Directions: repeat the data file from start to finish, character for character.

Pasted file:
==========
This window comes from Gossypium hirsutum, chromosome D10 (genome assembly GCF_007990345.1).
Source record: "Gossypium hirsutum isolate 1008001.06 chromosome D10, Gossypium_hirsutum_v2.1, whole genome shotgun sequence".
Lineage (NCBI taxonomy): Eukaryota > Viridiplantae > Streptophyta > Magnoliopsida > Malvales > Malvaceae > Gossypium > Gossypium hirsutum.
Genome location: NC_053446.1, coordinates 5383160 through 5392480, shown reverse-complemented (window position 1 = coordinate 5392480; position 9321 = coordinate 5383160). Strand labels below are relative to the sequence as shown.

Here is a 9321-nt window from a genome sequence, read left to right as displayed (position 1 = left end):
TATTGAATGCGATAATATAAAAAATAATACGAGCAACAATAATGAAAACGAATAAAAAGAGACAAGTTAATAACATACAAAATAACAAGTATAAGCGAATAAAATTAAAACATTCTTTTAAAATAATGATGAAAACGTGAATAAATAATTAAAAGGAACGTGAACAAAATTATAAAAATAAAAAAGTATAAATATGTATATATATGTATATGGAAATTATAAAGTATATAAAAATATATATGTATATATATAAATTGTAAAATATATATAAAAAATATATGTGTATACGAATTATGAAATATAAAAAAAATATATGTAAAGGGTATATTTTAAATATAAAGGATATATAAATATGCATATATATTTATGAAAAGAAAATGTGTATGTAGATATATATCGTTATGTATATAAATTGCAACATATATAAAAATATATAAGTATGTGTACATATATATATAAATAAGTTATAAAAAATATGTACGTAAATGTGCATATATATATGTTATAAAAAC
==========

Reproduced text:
This window comes from Gossypium hirsutum, chromosome D10 (genome assembly GCF_007990345.1).
Source record: "Gossypium hirsutum isolate 1008001.06 chromosome D10, Gossypium_hirsutum_v2.1, whole genome shotgun sequence".
Lineage (NCBI taxonomy): Eukaryota > Viridiplantae > Streptophyta > Magnoliopsida > Malvales > Malvaceae > Gossypium > Gossypium hirsutum.
Genome location: NC_053446.1, coordinates 5383160 through 5392480, shown reverse-complemented (window position 1 = coordinate 5392480; position 9321 = coordinate 5383160). Strand labels below are relative to the sequence as shown.

Here is a 9321-nt window from a genome sequence, read left to right as displayed (position 1 = left end):
TATTGAATGCGATAATATAAAAAATAATACGAGCAACAATAATGAAAACGAATAAAAAGAGACAAGTTAATAACATACAAAATAACAAGTATAAGCGAATAAAATTAAAACATTCTTTTAAAATAATGATGAAAACGTGAATAAATAATTAAAAGGAACGTGAACAAAATTATAAAAATAAAAAAGTATAAATATGTATATATATGTATATGGAAATTATAAAGTATATAAAAATATATATGTATATATATAAATTGTAAAATATATATAAAAAATATATGTGTATACGAATTATGAAATATAAAAAAAATATATGTAAAGGGTATATTTTAAATATAAAGGATATATAAATATGCATATATATTTATGAAAAGAAAATGTGTATGTAGATATATATCGTTATGTATATAAATTGCAACATATATAAAAATATATAAGTATGTGTACATATATATATAAATAAGTTATAAAAAATATGTACGTAAATGTGCATATATATATGTTATAAAAAC